What do people mean when they call the post-grad world the “real” world? What makes life outside of academia so unrealistic?
Personally, I’ve always imagined the distinction between the college world and the real world as similar to the idea of the “Knox bubble,” or the separation between campus and the rest of Galesburg. Not very often do students venture outside of the bubble, and when they do, little interaction is made between the two communities.
The Knox community is tightly knit and generally similar in age and academic aspirations. We’re students surrounded by other students, and we’re all confined in this academic world for so long that we sometimes forget what it’s like to be around people of different ages, occupations, backgrounds, etc. This is the difference between the “Knox” world and the “real” world.
Breaking out of the bubble is difficult when you’re on campus, which is why so many of us take the opportunity to study abroad. We try to immerse ourselves in completely different cultures, meet new people, try new things and get a grasp on who we are and who we can be when we’re far away from home.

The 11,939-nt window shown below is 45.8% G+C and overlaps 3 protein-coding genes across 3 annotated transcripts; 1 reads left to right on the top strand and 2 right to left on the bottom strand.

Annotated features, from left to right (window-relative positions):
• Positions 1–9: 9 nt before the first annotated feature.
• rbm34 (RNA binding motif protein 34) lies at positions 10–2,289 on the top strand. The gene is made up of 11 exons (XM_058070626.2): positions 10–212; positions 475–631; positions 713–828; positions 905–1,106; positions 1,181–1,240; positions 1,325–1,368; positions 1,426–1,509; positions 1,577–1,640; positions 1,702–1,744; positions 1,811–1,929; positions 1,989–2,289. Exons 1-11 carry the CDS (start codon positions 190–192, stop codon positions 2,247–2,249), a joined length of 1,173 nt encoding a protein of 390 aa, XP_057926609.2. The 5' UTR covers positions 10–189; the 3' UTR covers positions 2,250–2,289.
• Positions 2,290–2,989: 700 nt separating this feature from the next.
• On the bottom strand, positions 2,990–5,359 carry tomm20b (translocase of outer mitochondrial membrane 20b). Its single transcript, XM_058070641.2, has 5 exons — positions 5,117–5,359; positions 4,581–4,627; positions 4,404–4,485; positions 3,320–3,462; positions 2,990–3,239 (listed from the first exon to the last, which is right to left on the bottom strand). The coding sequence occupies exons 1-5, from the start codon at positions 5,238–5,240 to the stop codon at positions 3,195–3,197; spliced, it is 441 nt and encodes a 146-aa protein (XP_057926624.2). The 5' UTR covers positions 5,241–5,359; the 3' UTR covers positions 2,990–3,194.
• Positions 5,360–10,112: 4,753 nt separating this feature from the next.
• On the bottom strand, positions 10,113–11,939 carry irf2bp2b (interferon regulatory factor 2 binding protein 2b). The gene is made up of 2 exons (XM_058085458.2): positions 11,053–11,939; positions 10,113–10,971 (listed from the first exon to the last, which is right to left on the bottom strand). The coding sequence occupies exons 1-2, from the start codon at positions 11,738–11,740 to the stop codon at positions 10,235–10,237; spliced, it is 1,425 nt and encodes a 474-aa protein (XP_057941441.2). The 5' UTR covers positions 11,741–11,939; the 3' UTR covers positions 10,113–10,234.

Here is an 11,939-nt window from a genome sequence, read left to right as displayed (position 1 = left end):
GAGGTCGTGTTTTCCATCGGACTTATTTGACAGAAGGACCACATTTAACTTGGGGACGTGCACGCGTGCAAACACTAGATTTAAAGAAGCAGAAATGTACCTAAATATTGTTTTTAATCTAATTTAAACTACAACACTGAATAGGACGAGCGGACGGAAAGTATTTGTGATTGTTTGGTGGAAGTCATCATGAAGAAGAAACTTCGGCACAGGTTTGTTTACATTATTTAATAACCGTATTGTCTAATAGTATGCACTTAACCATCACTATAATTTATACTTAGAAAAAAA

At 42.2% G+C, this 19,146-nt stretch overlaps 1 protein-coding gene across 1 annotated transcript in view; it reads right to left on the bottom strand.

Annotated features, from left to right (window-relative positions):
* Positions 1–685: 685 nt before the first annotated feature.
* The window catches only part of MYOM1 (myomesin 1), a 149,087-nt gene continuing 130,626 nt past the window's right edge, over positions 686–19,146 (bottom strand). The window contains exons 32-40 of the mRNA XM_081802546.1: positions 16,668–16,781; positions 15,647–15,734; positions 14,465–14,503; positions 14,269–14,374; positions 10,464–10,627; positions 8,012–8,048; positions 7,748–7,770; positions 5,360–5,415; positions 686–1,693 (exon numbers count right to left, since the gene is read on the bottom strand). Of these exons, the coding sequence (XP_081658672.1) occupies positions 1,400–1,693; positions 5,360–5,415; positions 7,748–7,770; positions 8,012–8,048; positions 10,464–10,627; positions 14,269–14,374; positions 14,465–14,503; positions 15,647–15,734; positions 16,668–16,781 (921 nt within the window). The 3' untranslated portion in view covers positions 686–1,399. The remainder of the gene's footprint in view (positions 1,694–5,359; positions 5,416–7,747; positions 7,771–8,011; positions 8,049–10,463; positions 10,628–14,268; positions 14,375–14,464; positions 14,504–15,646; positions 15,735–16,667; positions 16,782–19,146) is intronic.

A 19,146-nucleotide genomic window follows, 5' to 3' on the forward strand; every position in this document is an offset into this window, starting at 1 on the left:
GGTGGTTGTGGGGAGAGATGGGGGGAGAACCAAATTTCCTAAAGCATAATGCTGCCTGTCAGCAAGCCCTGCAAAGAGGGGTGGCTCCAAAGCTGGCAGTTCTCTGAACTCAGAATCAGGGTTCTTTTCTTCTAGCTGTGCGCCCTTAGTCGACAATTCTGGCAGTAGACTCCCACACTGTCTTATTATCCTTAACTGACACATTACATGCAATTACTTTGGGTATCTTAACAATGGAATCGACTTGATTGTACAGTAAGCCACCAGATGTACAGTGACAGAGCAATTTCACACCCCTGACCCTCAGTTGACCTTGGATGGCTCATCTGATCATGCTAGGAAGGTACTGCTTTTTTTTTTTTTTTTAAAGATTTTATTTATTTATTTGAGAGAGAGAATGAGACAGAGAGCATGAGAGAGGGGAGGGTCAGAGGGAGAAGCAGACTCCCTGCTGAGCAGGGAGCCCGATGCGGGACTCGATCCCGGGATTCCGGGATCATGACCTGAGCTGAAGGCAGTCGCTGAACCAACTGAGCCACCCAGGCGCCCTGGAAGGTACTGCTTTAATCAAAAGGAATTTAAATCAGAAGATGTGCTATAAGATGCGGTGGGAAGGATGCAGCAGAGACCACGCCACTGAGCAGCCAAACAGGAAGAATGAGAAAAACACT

I’ve begun considering my time in D.C. to be a bit like a gap semester. I have fewer academic responsibilities and zero obligations to student organizations. Most of my attention is set on internships, and I’m spending more time wandering around a new, big city instead of a campus (I opted out of the American University meal plan and on-campus housing option).
Here, I’m as much of a working journalist as I am a student.
Last night, I watched the State of The Union at the National Press Club’s public viewing party. Gathered in the small room were students getting out of class, people just getting off of work, businessmen, writers, retail workers, etc. Being free and open to the public, people of different backgrounds showed up to watch the speech.
A middle-aged man and his wife teared up at the story of Rebekah and Ben Erler. Another older woman gave out an “amen” to an increased minimum wage and paid sick leave. Another man rolled his eyes at Obama’s talk about climate change. Together, all of us sat and laughed at Boehner’s face and collectively groaned whenever applause lasted more than five seconds.
If I were at Knox, I’d be doing the same thing, but with people who may not personally understand the repeated idea of hard times as well as some of the people at the viewing party.
Being in the room with so many people, as they all reacted differently to the slew of topics and goals being thrown at us, felt very real. This was the group of people Obama directed his speech to. We weren’t a group of just liberal arts students; we were people coming from different bubbles, taking in the speech from our own lenses.